The Hollywood Sex Scandal of 2017 is still going strong, and it long ago escaped from Hollywood and entered the real world. While a steady stream of celebrities are still being accused of both slightly creepy and outwardly predatory behavior alike, the sexual abusers are no longer confined to a small part of southern California. Politicians aren’t immune, as is the case of Roy Moore, Al Franken, and even Robert Doyle, the Lord Mayor of Melbourne, Australia, being among the accused.
The big takeaway from the uproar has been #BelieveWomen. Despite there having been male victims of sexual abuse—the victims of Kevin Spacey, George Takei, and the multiple pedophile priests; Coreys Feldman and Haim—most of the alleged victims have been women, hence the male victims have been largely ignored. But this is not about the male victims. This is about the female victims. When Ronan Farrow was largely credited for exposing Harvey Weinstein, little did we know what would soon follow. According to feminists, this was to be rejoiced. In a patriarchal world, women were finally being believed, and #MeToo was being used liberally. People were shocked. Some of their favorite celebrities were being accused of horrifying behaviors, and as with the case of Weinstein, there was visible proof of the sexual abuse.
#BelieveWomen, they said. Believe victims of sexual assault and abuse, because as we all may well know, victims of abuse were rarely believed in the past, especially if they were women. It is definitely understandable why so many kept quiet about predators like Harvey Weinstein. However, that’s no longer the case. Victims of abuse can speak freely of their abuses, and will actually be believed. #BelieveWomen is a pretty useless hashtag nowadays, because we all know, in the Great Hollywood Sex Scandal of 2017, women will always be believed, even the fraction of those who lie, because #BelieveWomen takes precedence over truth and facts.
Enter Linda Sarsour. Sarsour is a prominent and controversial Muslim-American, and was the national co-chair of the Women’s March. She’s also widely revered in intersectional feminist circles. She was also accused of enabling the sexual harassment of another woman who was working for her. Asmi Fathelbab was a contractor for the Arab American Association, with Sarsour as her boss, and claims she was “allegedly sexually assaulted, body-shamed and intimidated” by a male co-worker, only for Sarsour to allow it to continue. Just recently, Fathelbab has come forward to admit the abuse, only for Sarsour (and those she has retweeted) to shut her down and accuse Fathelbab of many unsavory claims,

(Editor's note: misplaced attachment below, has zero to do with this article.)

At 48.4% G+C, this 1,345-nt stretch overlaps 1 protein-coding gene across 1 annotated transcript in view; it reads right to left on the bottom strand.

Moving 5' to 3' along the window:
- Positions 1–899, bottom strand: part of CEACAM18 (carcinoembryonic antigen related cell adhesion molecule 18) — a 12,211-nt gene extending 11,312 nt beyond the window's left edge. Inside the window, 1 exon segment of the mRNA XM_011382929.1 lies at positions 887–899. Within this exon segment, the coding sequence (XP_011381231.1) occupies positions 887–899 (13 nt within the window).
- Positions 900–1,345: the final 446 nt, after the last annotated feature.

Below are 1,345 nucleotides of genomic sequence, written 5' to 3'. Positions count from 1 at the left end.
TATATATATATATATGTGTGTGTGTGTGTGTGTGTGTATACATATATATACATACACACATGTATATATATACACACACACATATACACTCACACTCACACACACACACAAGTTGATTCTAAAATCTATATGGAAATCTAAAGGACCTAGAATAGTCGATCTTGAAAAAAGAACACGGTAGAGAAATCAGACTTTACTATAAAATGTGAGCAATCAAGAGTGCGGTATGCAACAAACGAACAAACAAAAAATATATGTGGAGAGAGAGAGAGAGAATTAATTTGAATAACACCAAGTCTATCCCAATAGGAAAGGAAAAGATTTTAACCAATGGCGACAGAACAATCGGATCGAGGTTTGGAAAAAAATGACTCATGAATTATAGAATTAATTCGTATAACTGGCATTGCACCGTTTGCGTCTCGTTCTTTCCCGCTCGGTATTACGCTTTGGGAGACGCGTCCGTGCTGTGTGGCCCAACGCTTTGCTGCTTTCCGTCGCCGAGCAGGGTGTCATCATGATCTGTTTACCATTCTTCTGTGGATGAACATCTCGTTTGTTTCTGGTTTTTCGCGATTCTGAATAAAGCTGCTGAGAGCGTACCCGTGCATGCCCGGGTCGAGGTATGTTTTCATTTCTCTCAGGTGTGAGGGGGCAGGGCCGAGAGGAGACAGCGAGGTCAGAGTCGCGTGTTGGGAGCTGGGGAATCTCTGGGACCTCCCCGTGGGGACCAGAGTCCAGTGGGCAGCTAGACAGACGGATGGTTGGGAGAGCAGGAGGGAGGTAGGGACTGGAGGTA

such as accusing Fathelbab of working for the “Alt-Right” to smear her reputation (while simultaneously implying that Asmi Fathelbab is not a woman):
While criticizing the original Daily Caller article for inaccuracies, these same people are using notable gossip site Buzzfeed as a “source” to prove Sarsour is correct and Fathelbab is not:
For all we know, Asmi Fathelbab could be lying, and Linda Sarsour could be telling the truth. It’s all just conjecture at this point. But isn’t it telling that when it comes to someone on the Correct Side of History, those on the intersectional Left are able to quickly find reasons to #NotBelieveWomen. Can we only believe claims of sexual assault and abuse when it is someone we are not personally attached to?
Actress and serial attention-seeker Lena Dunham was accused of defending sexual harassers when she defended a close friend who was accused of rape. Dunham quickly apologized after receiving a huge backlash, but the damage was done. By no means is Dunham a good person—in fact, in her own biography, she allegedly admitted to sexually assaulting her younger sister—but how come Lena Dunham received criticism for supporting an alleged abuser, yet Linda Sarsour is portrayed as the victim? Supporters of Sarsour are quick to denounce the claims of an alleged victim of abuse, while also utterly destroying Lena Dunham for doing the exact same thing.
The Linda Sarsour case points out the many flaws that lie within the #BelieveWomen brigade. On one hand, so many people are rightfully pointing out that we should be listening to all women when they reveal their stories of sexual abuse and harassment. Yet, on the other hand, we have people like Asmi Fathelbab who are immediately ignored by the same #BelieveALLWomen crowd for doing exactly that. Are only certain types of women allowed to come forth with their stories? Are only victims of sexual abuse that follow the Correct Line of Thinking allowed the status of “woman” and “victim”?
While it is reasonable to expect proof of Fathelbab before she accuses someone of sexual assault, this desire for proof should be for all victims. For example, we do not expect the same proof before accusing Matt Damon of being supportive of abusers, or for Louis CK or Dustin Hoffman’s careers to be destroyed. What the Linda Sarsour case shows is that we need to toe the fine line between listening to victims of abuse—many who have been keeping their attacks a secret for many decades—and listening to the evidence to purport their claims.
Otherwise, it appears that there will be no truth and justice in the Great Hollywood Sex Scandal, just a senseless, calculated bloodbath to destroy only predators with the wrong political beliefs, and not just any proven predators.